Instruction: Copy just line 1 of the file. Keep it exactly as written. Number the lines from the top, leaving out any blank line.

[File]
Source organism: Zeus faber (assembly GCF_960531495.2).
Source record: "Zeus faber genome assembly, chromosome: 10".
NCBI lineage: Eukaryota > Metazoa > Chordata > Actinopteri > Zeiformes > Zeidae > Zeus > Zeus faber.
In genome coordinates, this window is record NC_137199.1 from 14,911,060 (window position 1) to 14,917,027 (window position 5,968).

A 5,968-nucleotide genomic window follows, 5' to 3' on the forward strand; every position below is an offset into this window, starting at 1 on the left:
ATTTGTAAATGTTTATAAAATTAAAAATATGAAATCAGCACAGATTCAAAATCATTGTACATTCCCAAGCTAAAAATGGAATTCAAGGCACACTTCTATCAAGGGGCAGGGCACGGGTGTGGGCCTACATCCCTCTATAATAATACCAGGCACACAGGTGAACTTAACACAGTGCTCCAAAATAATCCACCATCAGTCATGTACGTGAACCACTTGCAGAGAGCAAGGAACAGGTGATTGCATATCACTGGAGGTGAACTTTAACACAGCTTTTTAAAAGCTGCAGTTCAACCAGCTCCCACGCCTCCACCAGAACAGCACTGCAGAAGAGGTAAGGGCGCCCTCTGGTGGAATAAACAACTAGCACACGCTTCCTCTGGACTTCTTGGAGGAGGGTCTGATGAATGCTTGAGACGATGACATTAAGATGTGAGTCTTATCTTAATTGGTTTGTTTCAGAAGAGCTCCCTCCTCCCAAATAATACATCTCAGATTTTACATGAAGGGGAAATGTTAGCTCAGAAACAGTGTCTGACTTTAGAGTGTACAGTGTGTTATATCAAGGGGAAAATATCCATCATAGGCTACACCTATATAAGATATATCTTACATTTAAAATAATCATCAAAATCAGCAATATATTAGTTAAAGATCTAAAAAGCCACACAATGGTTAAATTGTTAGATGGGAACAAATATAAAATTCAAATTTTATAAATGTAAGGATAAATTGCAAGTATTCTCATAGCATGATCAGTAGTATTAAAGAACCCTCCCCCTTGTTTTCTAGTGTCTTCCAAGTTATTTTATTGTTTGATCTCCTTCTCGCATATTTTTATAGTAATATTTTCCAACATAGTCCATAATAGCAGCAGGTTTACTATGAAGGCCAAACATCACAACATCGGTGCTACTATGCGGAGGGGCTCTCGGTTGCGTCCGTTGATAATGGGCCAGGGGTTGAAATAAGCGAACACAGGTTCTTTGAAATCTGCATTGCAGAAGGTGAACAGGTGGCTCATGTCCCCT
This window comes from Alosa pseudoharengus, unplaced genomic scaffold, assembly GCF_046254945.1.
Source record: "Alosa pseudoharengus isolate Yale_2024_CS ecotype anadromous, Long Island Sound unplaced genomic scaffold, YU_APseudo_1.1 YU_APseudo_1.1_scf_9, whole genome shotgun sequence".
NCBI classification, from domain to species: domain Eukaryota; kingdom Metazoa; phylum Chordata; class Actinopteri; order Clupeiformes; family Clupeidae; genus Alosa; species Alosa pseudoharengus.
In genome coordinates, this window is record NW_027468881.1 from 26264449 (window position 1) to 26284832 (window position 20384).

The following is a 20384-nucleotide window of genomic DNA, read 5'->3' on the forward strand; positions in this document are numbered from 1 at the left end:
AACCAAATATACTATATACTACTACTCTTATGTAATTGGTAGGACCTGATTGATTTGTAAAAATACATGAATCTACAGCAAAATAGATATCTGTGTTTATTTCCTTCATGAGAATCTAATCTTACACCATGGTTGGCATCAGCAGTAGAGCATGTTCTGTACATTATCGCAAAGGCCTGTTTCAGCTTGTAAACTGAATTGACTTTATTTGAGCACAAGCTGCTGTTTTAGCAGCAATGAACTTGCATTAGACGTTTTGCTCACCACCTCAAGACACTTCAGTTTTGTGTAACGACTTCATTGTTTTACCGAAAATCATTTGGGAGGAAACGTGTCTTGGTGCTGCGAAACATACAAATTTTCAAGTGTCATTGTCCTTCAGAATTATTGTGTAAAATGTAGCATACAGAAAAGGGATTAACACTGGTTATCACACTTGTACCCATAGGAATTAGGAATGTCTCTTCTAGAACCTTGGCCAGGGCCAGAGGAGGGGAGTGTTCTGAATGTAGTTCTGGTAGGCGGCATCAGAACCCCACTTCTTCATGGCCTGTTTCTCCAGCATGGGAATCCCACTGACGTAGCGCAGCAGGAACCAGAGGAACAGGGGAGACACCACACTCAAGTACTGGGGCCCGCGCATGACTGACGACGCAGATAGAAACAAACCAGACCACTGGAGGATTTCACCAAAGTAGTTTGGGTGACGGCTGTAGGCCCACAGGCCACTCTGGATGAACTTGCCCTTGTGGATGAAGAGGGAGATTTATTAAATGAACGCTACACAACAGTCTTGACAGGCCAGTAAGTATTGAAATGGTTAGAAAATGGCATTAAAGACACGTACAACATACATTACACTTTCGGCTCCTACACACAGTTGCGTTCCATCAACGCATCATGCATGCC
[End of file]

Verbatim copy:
Source organism: Zeus faber (assembly GCF_960531495.2).